Ha! You mean like Twitter?
I think I'm one of the two who bought from Amazon. I don't care if you put it up for free. If it really bugs you that much, take the two bucks and give it to the next homeless person you see, or in the tip jar somewhere, or whatever. (Actually, I thought I said before that you could do that
And Cmdr Taco
moot is now free to join Sherrod DeHippo in obscurity.
How many unauthenticated remote exploits in a HTTP stack does it take to lose a customer?
Not many, I should imagine, but your comment is irrelevant because there were no such bugs fixed in this Java update. The way Oracle describes these bugs is horribly confusing. Normally we expect "remotely exploitable without authentication" to mean you can send a packet across the network and pwn the box. If you actually check the CVEs you will see that there's only one bug like that, and it's an SSL downgrade attack - doesn't give you access to the box. All the others are sandbox escapes. If you aren't trying to sandbox malicious code then they don't affect you.
Java doesn't have security holes like C or C++
.... or so I was told.
Then again, I haven't seen too many security patches for gcc or libstdc++ or glibc
You're comparing apples and oranges. The "remotely exploitable bugs" in this Java update, like all the others, are assuming you download and run malicious code in the sandbox. GCC and glibc don't have protecting you from malicious code as a goal, in fact Linux typically requires all software to be installed as root no matter what. Obviously if you never even try, you cannot fail.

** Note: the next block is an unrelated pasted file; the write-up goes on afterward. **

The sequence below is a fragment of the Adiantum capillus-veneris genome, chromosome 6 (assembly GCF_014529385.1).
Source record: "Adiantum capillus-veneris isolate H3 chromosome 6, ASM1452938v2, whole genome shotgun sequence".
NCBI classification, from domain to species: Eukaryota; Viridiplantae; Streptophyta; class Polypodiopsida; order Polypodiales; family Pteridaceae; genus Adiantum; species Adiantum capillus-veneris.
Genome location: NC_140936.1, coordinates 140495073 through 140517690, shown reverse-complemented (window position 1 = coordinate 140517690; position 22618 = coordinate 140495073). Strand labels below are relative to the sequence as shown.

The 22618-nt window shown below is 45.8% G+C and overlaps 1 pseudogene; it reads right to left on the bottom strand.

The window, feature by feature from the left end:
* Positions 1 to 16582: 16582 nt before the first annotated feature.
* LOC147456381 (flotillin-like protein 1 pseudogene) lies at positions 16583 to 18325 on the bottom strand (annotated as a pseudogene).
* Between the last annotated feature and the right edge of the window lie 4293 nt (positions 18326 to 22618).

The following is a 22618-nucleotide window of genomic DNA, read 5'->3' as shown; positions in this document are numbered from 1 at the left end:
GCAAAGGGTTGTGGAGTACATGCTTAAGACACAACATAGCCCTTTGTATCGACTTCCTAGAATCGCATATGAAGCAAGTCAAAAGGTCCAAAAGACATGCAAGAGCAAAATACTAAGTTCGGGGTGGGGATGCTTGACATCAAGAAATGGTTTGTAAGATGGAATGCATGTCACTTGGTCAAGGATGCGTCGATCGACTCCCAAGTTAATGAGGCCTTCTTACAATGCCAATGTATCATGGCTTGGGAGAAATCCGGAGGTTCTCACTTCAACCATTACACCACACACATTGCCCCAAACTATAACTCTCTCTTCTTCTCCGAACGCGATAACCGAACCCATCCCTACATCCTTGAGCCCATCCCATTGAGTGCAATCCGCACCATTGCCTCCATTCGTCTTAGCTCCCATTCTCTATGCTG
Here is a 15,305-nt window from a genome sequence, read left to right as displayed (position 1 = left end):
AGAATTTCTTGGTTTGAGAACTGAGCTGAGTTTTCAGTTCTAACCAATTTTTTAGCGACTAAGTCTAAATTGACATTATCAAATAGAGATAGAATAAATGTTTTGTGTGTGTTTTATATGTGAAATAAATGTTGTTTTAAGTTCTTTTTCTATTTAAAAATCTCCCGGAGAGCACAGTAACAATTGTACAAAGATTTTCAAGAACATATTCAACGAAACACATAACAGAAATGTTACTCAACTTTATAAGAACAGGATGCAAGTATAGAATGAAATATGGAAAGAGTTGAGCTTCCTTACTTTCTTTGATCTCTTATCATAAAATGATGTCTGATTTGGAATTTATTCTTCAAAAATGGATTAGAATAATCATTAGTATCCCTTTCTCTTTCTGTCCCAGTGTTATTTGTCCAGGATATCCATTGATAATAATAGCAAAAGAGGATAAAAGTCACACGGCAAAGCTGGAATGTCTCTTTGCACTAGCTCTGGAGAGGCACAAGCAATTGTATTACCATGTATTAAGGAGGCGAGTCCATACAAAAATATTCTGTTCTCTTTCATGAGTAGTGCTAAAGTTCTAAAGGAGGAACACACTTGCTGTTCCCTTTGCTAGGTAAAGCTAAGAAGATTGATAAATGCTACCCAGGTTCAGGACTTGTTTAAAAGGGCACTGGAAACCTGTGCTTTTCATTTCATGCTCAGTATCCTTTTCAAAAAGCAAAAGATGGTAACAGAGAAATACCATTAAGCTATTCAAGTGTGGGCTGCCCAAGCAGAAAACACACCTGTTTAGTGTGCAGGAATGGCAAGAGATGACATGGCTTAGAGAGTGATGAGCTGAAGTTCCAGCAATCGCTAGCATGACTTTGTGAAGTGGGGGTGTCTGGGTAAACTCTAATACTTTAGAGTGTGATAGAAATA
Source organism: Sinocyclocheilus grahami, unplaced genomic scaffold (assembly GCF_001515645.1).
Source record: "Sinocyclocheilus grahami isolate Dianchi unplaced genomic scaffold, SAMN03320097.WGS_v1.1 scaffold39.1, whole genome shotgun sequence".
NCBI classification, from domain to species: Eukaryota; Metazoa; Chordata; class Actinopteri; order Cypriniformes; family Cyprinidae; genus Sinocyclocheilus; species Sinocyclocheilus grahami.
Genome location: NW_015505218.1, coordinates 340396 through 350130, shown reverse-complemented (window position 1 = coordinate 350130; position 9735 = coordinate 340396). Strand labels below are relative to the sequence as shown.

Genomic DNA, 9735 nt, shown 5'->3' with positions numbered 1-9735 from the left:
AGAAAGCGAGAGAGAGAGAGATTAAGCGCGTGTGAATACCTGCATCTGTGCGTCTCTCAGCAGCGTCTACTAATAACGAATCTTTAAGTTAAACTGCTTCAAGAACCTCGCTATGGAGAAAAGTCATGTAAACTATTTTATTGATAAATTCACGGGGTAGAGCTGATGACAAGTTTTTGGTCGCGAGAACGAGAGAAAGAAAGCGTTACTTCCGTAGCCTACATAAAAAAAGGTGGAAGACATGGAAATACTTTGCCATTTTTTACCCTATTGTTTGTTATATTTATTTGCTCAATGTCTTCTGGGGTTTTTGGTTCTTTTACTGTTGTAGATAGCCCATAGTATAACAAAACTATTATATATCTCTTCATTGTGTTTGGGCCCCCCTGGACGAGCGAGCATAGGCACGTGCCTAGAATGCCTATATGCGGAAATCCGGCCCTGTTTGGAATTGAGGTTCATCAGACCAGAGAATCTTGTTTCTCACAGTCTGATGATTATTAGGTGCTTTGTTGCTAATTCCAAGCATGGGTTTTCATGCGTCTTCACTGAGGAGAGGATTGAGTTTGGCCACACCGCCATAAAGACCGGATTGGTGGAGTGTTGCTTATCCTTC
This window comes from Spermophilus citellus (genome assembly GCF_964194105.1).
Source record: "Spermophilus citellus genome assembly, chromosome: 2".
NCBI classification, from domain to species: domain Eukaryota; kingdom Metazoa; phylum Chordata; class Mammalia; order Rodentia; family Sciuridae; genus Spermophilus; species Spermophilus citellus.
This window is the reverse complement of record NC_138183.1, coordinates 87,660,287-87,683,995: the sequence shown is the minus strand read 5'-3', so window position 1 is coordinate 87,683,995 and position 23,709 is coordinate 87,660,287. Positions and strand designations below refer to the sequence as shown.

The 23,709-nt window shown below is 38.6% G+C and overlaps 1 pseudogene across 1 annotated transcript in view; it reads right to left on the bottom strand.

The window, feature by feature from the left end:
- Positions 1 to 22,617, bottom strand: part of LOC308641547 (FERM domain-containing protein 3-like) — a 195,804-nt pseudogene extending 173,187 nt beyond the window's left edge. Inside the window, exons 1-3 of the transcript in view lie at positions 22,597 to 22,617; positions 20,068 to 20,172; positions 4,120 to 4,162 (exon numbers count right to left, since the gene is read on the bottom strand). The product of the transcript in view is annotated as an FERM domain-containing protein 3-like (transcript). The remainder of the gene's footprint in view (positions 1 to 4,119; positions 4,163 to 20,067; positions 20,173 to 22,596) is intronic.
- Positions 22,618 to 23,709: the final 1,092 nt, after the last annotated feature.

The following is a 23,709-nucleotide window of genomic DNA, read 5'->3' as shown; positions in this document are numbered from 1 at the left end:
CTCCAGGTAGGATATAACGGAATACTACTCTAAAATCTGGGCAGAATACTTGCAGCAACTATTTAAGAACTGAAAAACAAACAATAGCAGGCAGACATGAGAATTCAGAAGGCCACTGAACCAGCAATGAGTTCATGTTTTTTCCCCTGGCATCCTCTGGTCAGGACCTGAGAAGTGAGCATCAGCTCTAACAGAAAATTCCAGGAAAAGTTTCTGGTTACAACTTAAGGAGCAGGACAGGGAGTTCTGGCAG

The interesting story here is not so much that sandboxes have holes (look at the Chrome release notes to see how many security holes are fixed in every update), but rather than the sandbox makers seem to be currently outrunning the sandbox breakers. In 2014 Java had security holes, but no zero days at all - all the exploits were found by whitehat auditors. Same thing for Chrome, people found bugs but they were found by the good guys.
I'm not sure if this means the industry is finally turning a corner on sandboxing of mobile code or not, but it's an interesting trend.
The 5th Amendment protects against self-incrimination, which means providing evidence in a proceeding against oneself. This is effectively what you would be doing by handing over your password.
In my state, they have to post a surety bond or have a certain amount of liquid assets or something along those lines in order to offer their services.
Humble Bundle per-platform stats would disagree. Linux users tend to pay the most, followed by OSX users, with Windows users in the rear.
I bet starving people would pay more for a meal than a fatted American like myself.
You're saying that these intense, but short, broadcasts are examples of interstellar speed metal; a-la Napalm Death's sub-second song "You Suffer"
then say so!
They are having layout issues right now. I've seen this before. They fix it eventually. As long as the archives remain untainted, intact, and accessible, it's all good.
You forgot the scare quotes around the word "fix".
good luck finding a geological marker for any of those things you mention.
the geological timescale cares very little for your opinions on culture or our ability to insert tab A into slot B enough times to create an airplane.
no, the dawn of the HUMAN age is the topic. the nuclear bomb just happens to be a nice easy geological marker for that.
note that the epoch is called the anthropocene epoch. anthopo, meaning human.
we aren't calling it the nuclear epoch.